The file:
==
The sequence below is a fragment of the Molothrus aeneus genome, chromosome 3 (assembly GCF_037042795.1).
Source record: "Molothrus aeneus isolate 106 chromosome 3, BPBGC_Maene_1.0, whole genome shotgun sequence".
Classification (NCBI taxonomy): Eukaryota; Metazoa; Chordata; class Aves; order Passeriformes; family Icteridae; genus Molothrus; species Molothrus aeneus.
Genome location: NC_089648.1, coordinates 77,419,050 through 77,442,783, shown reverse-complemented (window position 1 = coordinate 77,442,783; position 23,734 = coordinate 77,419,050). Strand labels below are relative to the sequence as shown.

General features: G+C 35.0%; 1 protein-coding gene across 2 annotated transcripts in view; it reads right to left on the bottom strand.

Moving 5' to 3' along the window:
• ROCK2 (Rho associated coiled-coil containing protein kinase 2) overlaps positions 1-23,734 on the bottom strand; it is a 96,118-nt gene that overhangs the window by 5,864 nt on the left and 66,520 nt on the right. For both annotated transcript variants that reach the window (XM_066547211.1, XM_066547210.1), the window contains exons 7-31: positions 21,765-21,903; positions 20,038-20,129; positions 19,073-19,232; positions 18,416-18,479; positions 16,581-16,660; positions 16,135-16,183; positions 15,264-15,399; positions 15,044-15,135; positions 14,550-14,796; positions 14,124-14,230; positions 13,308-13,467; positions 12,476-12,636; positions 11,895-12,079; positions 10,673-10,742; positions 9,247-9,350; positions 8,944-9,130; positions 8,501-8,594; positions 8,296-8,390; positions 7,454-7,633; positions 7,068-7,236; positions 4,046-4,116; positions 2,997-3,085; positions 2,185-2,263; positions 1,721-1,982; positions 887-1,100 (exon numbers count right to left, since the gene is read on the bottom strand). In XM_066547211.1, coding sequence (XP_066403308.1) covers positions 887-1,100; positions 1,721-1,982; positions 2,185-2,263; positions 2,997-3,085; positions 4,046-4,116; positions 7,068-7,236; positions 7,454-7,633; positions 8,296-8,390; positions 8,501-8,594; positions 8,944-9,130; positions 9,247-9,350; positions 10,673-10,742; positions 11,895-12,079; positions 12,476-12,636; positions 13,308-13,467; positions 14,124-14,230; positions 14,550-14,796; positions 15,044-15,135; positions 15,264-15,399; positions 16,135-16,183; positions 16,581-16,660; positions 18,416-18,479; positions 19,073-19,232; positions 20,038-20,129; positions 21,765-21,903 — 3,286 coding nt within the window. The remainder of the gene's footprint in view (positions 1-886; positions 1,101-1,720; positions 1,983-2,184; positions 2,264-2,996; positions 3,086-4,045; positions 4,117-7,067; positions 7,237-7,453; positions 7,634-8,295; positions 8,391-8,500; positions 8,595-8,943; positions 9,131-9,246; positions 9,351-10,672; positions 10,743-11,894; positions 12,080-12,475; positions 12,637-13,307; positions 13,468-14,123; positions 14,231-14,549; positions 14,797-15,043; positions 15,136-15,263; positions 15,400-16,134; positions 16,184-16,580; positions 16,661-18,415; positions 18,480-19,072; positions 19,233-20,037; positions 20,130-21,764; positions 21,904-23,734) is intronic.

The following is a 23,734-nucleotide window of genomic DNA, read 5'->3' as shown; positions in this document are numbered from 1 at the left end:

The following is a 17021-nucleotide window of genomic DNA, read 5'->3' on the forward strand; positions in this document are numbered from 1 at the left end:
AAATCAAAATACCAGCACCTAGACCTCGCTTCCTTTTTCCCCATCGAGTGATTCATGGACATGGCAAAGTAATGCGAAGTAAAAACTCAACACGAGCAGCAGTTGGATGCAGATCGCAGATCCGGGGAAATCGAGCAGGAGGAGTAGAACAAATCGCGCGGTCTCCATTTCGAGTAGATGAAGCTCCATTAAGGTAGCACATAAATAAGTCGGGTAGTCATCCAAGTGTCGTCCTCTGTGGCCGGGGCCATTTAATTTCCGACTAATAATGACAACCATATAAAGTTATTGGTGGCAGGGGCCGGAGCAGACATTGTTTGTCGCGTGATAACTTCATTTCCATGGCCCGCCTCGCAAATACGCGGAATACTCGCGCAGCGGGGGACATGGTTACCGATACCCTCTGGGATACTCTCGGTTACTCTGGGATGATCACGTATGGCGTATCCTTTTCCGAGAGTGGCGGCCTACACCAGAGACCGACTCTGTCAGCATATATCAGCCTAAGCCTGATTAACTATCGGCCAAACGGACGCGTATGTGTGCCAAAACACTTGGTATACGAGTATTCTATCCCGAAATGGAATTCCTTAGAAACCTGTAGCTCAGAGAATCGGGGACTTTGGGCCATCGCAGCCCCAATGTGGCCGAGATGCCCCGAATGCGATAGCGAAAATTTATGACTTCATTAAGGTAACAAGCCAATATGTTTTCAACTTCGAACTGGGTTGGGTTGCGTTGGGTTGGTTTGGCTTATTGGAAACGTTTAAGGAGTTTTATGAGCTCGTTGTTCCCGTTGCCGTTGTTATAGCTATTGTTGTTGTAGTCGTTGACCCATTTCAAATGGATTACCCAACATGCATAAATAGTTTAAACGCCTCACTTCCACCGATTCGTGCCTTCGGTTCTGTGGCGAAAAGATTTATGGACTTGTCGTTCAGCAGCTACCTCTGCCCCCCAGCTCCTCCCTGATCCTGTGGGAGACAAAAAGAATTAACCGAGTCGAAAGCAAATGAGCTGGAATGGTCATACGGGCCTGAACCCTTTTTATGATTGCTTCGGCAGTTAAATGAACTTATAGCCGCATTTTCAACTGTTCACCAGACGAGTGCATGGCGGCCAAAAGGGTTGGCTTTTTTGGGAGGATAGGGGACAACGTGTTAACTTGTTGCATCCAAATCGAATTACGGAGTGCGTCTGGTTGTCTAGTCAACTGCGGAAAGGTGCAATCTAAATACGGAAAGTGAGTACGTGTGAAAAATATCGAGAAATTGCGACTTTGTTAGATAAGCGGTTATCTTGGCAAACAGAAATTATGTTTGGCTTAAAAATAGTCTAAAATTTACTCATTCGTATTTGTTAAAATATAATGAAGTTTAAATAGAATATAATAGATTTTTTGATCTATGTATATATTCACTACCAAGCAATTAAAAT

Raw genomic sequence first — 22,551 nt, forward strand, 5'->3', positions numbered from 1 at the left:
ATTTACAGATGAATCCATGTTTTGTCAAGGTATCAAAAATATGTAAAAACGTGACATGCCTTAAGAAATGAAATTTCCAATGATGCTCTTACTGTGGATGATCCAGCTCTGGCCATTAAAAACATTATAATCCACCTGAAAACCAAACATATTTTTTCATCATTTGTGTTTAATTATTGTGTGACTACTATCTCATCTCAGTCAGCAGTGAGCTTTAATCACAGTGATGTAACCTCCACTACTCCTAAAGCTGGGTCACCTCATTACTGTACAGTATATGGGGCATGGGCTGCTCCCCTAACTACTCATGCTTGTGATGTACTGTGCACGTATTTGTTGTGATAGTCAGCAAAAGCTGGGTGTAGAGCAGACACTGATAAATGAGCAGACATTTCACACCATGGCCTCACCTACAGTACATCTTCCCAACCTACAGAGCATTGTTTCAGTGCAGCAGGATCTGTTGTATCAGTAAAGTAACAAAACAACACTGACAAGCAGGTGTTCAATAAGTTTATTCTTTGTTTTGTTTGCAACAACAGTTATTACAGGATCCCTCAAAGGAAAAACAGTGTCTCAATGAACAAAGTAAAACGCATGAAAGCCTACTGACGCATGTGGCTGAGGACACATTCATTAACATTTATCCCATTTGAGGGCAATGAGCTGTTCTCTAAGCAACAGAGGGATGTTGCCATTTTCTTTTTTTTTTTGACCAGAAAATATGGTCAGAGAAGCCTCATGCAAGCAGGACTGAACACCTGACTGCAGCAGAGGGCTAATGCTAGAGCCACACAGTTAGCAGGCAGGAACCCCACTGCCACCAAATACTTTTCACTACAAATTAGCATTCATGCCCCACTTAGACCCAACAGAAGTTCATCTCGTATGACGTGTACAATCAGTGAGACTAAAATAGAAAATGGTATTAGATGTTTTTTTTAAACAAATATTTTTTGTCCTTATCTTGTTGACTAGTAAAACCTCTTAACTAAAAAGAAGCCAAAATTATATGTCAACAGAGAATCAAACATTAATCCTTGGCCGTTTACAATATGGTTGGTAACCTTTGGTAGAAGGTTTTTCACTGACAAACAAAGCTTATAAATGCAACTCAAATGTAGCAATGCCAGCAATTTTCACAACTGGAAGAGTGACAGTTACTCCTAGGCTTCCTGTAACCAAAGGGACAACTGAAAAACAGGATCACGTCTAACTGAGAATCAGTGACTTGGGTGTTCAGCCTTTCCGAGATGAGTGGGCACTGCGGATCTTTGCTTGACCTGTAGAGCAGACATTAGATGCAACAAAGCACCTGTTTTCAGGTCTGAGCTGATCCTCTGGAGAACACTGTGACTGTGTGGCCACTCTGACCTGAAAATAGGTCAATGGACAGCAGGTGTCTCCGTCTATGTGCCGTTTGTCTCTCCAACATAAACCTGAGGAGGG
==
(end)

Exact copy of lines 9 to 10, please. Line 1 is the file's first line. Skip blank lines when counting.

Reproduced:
The following is a 17021-nucleotide window of genomic DNA, read 5'->3' on the forward strand; positions in this document are numbered from 1 at the left end:
AAATCAAAATACCAGCACCTAGACCTCGCTTCCTTTTTCCCCATCGAGTGATTCATGGACATGGCAAAGTAATGCGAAGTAAAAACTCAACACGAGCAGCAGTTGGATGCAGATCGCAGATCCGGGGAAATCGAGCAGGAGGAGTAGAACAAATCGCGCGGTCTCCATTTCGAGTAGATGAAGCTCCATTAAGGTAGCACATAAATAAGTCGGGTAGTCATCCAAGTGTCGTCCTCTGTGGCCGGGGCCATTTAATTTCCGACTAATAATGACAACCATATAAAGTTATTGGTGGCAGGGGCCGGAGCAGACATTGTTTGTCGCGTGATAACTTCATTTCCATGGCCCGCCTCGCAAATACGCGGAATACTCGCGCAGCGGGGGACATGGTTACCGATACCCTCTGGGATACTCTCGGTTACTCTGGGATGATCACGTATGGCGTATCCTTTTCCGAGAGTGGCGGCCTACACCAGAGACCGACTCTGTCAGCATATATCAGCCTAAGCCTGATTAACTATCGGCCAAACGGACGCGTATGTGTGCCAAAACACTTGGTATACGAGTATTCTATCCCGAAATGGAATTCCTTAGAAACCTGTAGCTCAGAGAATCGGGGACTTTGGGCCATCGCAGCCCCAATGTGGCCGAGATGCCCCGAATGCGATAGCGAAAATTTATGACTTCATTAAGGTAACAAGCCAATATGTTTTCAACTTCGAACTGGGTTGGGTTGCGTTGGGTTGGTTTGGCTTATTGGAAACGTTTAAGGAGTTTTATGAGCTCGTTGTTCCCGTTGCCGTTGTTATAGCTATTGTTGTTGTAGTCGTTGACCCATTTCAAATGGATTACCCAACATGCATAAATAGTTTAAACGCCTCACTTCCACCGATTCGTGCCTTCGGTTCTGTGGCGAAAAGATTTATGGACTTGTCGTTCAGCAGCTACCTCTGCCCCCCAGCTCCTCCCTGATCCTGTGGGAGACAAAAAGAATTAACCGAGTCGAAAGCAAATGAGCTGGAATGGTCATACGGGCCTGAACCCTTTTTATGATTGCTTCGGCAGTTAAATGAACTTATAGCCGCATTTTCAACTGTTCACCAGACGAGTGCATGGCGGCCAAAAGGGTTGGCTTTTTTGGGAGGATAGGGGACAACGTGTTAACTTGTTGCATCCAAATCGAATTACGGAGTGCGTCTGGTTGTCTAGTCAACTGCGGAAAGGTGCAATCTAAATACGGAAAGTGAGTACGTGTGAAAAATATCGAGAAATTGCGACTTTGTTAGATAAGCGGTTATCTTGGCAAACAGAAATTATGTTTGGCTTAAAAATAGTCTAAAATTTACTCATTCGTATTTGTTAAAATATAATGAAGTTTAAATAGAATATAATAGATTTTTTGATCTATGTATATATTCACTACCAAGCAATTAAAAT